Class Action

  • April 19, 2024

    Twitter Can't Sink Age Bias Suit Over Post-Musk Layoffs

    A California federal judge has refused to throw out a former Twitter employee's proposed class action alleging that a wave of layoffs following Elon Musk's acquisition of the social media platform now called X disproportionately pushed out older workers, saying the suit had enough detail to stay in court.

  • April 19, 2024

    Northshore Health Worker Drops Genetic Info Privacy Claims

    A patient sitter for Northwestern HealthSystem has voluntarily dropped her proposed class suit claiming she and other workers were unlawfully required to give up information about their medical histories during the application process.

  • April 18, 2024

    Citi Can Arbitrate Anti-Armenian Bias Suit, Judge Rules

    Citibank has won its bid to arbitrate proposed class claims that it discriminated against customers with Armenian surnames, as a Los Angeles federal judge found Wednesday that the plaintiff agreed to arbitrate allegations like these when she became a party to her Citibank card agreement.

  • April 18, 2024

    Satellite Broadband Co. Faces Investor Suit Over Project Delay

    Satellite manufacturer AST SpaceMobile Inc. was hit with an investor suit accusing it of concealing supply issues that prevented the timely launch of a satellite fleet intended to provide broadband services, leading to a 24% share price decline when the issues were eventually disclosed.

  • April 18, 2024

    NFL Can't Call Sunday Ticket Package A 'Luxury' At Trial

    The NFL cannot describe its Sunday Ticket broadcast package as a "luxury" in an upcoming trial over class action antitrust claims that the television bundle is anti-competitive, a California federal judge has ruled.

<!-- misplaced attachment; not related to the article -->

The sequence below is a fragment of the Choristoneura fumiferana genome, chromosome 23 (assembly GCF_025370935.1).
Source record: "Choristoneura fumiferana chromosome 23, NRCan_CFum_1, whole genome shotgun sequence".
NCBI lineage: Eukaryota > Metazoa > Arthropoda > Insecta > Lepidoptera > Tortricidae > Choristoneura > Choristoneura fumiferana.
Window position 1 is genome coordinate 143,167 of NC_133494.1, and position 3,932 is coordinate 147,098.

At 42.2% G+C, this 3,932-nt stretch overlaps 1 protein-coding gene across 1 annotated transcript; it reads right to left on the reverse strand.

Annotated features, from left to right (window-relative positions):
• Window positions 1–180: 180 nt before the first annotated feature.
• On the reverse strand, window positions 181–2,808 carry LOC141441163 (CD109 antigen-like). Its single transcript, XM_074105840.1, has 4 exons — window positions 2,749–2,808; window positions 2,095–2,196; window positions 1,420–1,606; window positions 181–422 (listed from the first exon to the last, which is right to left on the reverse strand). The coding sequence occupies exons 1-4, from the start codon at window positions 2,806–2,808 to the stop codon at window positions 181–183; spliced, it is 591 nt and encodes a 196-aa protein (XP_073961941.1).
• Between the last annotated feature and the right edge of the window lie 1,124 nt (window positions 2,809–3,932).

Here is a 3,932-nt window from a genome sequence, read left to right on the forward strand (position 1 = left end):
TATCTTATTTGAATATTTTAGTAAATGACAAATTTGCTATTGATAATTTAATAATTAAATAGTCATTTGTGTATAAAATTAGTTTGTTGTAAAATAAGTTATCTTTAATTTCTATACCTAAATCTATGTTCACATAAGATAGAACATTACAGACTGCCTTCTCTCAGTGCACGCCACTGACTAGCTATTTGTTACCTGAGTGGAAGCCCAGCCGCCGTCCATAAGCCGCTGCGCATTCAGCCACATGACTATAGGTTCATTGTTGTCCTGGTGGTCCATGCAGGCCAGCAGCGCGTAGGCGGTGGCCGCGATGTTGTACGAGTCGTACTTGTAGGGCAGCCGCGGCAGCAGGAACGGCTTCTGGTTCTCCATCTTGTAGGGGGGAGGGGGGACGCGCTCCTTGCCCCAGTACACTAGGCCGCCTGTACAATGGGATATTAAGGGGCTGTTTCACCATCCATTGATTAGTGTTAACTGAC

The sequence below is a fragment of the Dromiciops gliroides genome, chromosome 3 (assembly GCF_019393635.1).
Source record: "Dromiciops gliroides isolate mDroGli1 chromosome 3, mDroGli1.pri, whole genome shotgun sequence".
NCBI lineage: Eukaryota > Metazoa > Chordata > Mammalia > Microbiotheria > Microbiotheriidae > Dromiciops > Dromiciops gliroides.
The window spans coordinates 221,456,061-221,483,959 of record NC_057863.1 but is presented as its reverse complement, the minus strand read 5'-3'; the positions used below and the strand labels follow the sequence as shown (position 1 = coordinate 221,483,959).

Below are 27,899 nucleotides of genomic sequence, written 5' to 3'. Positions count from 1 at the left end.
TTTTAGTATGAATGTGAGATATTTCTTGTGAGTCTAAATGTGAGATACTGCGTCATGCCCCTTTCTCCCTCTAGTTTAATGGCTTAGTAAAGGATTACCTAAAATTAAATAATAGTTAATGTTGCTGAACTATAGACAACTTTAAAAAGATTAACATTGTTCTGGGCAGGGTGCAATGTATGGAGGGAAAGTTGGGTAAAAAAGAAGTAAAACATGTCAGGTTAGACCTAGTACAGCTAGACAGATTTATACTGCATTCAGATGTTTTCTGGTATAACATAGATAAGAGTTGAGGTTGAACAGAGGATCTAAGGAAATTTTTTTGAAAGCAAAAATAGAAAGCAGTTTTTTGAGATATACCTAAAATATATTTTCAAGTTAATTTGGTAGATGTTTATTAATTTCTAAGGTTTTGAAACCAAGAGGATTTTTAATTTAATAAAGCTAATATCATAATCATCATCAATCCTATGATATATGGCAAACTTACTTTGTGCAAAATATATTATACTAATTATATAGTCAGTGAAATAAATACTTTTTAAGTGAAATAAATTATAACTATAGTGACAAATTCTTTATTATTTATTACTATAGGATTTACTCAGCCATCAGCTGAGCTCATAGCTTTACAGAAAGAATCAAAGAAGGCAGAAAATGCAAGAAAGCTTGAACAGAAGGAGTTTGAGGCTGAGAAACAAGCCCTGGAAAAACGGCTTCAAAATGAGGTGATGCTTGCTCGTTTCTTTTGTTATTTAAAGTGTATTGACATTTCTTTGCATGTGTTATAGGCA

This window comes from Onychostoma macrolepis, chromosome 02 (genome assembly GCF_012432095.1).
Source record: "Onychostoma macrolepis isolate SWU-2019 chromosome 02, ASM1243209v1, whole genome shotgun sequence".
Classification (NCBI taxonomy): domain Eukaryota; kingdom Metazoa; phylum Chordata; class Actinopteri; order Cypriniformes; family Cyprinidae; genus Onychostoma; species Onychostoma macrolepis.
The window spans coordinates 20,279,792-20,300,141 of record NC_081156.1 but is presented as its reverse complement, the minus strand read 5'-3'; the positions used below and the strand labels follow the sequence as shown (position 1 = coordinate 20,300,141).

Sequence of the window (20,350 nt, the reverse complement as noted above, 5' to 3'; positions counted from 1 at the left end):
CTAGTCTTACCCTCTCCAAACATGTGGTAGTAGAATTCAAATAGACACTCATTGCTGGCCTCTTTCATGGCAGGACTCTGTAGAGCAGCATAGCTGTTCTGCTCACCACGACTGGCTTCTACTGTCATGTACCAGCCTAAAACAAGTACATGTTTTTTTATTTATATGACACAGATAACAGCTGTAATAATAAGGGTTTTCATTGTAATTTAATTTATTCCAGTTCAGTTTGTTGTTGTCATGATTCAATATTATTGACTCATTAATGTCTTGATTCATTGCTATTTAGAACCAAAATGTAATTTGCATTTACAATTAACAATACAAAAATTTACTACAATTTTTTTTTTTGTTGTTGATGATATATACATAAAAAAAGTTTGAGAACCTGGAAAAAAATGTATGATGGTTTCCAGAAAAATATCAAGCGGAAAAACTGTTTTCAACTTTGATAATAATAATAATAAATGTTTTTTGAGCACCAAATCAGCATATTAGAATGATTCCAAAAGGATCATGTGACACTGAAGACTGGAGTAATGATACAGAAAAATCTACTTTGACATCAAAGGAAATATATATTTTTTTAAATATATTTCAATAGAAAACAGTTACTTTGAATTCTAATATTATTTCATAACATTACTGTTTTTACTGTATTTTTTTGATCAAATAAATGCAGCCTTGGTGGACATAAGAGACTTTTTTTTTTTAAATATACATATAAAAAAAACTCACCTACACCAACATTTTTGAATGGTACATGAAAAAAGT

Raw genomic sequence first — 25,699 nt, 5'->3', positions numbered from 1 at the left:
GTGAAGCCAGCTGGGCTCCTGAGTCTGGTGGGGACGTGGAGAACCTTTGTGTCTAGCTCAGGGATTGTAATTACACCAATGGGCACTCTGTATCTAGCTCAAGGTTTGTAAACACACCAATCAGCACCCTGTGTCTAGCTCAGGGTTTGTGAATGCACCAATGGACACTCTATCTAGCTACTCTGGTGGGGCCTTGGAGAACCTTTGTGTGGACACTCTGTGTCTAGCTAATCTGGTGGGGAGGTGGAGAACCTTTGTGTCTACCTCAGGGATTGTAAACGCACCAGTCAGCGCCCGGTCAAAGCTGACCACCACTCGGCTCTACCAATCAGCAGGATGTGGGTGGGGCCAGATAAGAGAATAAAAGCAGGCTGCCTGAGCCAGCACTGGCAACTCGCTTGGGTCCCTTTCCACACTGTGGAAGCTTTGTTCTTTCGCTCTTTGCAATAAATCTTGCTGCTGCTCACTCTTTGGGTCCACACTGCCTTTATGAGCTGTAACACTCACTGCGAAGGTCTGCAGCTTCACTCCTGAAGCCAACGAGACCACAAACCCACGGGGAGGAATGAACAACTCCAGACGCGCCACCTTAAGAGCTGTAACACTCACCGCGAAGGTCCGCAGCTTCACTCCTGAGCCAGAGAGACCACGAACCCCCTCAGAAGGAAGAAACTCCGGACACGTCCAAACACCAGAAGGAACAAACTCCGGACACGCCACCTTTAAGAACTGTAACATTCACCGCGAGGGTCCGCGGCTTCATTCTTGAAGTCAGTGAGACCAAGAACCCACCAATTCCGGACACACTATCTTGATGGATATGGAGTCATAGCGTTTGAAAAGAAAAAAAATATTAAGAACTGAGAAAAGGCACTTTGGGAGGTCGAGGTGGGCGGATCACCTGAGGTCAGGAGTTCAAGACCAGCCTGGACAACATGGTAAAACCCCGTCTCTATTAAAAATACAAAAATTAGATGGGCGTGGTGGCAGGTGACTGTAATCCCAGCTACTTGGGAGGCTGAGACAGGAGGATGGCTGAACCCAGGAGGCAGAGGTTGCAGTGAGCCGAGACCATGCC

• April 18, 2024

    Doximity Faces Investor Suit Over Slashed Revenue Hopes

    Medical professional networking service Doximity Inc., likened to "LinkedIn for doctors," and two of its executives are facing a proposed class action alleging it hurt investors by concealing slowing sales.

  • April 18, 2024

    Gov't Urges Redo Of Opt-Out Ruling In Camp Lejeune Suits

    The federal government has asked the North Carolina federal court overseeing the litigation over contaminated water at the Camp Lejeune base to rethink its decision from two months ago to allow some plaintiffs to opt out of discovery pre-trial.

  • April 18, 2024

    AGs, Google Defend $700M Play Store Deal Ripped By Judge

    A group of state attorneys general and Google defended the proposed $700 million settlement both sides brokered in the states' antitrust suit against the company in December, telling a San Francisco federal judge that the deal is consistent with Ninth Circuit precedent and releases only a limited set of claims against Google for a seven-year period.

  • April 18, 2024

    T-Mobile, Others Rip 'Hodgepodge' Forced Store Closings Suit

    T-Mobile says it doesn't belong in a suit accusing it and another company of misleading store owners by promising it would open hundreds of new stores in the wake of its $26 billion merger with Sprint in 2020 only to turn around and shut the plaintiffs down.